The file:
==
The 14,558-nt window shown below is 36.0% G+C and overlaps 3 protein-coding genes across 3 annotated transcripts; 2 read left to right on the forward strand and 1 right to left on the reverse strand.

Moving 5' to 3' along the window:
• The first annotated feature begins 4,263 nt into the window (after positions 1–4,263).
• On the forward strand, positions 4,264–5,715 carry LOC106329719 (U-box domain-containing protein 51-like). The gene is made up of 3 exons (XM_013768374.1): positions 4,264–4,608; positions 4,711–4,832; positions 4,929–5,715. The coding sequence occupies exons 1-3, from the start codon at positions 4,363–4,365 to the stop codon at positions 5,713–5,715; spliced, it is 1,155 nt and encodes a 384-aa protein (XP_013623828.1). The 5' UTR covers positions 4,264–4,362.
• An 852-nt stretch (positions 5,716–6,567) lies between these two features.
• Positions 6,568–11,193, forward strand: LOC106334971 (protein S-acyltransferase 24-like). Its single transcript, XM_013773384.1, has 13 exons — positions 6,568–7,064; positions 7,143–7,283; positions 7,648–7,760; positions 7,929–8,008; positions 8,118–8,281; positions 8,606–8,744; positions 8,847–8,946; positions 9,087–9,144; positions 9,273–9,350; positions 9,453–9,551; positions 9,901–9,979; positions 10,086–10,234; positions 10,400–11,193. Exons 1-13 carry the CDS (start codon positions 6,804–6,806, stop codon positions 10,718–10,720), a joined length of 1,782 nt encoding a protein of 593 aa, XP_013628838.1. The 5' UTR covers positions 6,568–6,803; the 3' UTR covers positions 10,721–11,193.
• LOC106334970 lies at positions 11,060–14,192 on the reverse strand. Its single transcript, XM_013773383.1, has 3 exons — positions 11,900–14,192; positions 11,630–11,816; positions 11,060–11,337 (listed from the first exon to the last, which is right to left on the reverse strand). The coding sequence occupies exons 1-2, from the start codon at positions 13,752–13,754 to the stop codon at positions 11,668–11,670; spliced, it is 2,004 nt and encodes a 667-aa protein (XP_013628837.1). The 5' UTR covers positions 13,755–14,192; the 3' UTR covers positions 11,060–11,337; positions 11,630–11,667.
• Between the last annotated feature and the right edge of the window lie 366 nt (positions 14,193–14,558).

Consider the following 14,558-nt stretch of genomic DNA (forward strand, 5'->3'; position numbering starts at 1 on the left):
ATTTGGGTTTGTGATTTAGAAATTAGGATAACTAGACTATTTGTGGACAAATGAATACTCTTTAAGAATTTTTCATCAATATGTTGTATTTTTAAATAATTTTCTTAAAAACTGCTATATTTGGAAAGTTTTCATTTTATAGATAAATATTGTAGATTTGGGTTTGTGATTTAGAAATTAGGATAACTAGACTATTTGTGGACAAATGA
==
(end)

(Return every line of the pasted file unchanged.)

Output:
The 14,558-nt window shown below is 36.0% G+C and overlaps 3 protein-coding genes across 3 annotated transcripts; 2 read left to right on the forward strand and 1 right to left on the reverse strand.

Moving 5' to 3' along the window:
• The first annotated feature begins 4,263 nt into the window (after positions 1–4,263).
• On the forward strand, positions 4,264–5,715 carry LOC106329719 (U-box domain-containing protein 51-like). The gene is made up of 3 exons (XM_013768374.1): positions 4,264–4,608; positions 4,711–4,832; positions 4,929–5,715. The coding sequence occupies exons 1-3, from the start codon at positions 4,363–4,365 to the stop codon at positions 5,713–5,715; spliced, it is 1,155 nt and encodes a 384-aa protein (XP_013623828.1). The 5' UTR covers positions 4,264–4,362.
• An 852-nt stretch (positions 5,716–6,567) lies between these two features.
• Positions 6,568–11,193, forward strand: LOC106334971 (protein S-acyltransferase 24-like). Its single transcript, XM_013773384.1, has 13 exons — positions 6,568–7,064; positions 7,143–7,283; positions 7,648–7,760; positions 7,929–8,008; positions 8,118–8,281; positions 8,606–8,744; positions 8,847–8,946; positions 9,087–9,144; positions 9,273–9,350; positions 9,453–9,551; positions 9,901–9,979; positions 10,086–10,234; positions 10,400–11,193. Exons 1-13 carry the CDS (start codon positions 6,804–6,806, stop codon positions 10,718–10,720), a joined length of 1,782 nt encoding a protein of 593 aa, XP_013628838.1. The 5' UTR covers positions 6,568–6,803; the 3' UTR covers positions 10,721–11,193.
• LOC106334970 lies at positions 11,060–14,192 on the reverse strand. Its single transcript, XM_013773383.1, has 3 exons — positions 11,900–14,192; positions 11,630–11,816; positions 11,060–11,337 (listed from the first exon to the last, which is right to left on the reverse strand). The coding sequence occupies exons 1-2, from the start codon at positions 13,752–13,754 to the stop codon at positions 11,668–11,670; spliced, it is 2,004 nt and encodes a 667-aa protein (XP_013628837.1). The 5' UTR covers positions 13,755–14,192; the 3' UTR covers positions 11,060–11,337; positions 11,630–11,667.
• Between the last annotated feature and the right edge of the window lie 366 nt (positions 14,193–14,558).

Consider the following 14,558-nt stretch of genomic DNA (forward strand, 5'->3'; position numbering starts at 1 on the left):
ATTTGGGTTTGTGATTTAGAAATTAGGATAACTAGACTATTTGTGGACAAATGAATACTCTTTAAGAATTTTTCATCAATATGTTGTATTTTTAAATAATTTTCTTAAAAACTGCTATATTTGGAAAGTTTTCATTTTATAGATAAATATTGTAGATTTGGGTTTGTGATTTAGAAATTAGGATAACTAGACTATTTGTGGACAAATGA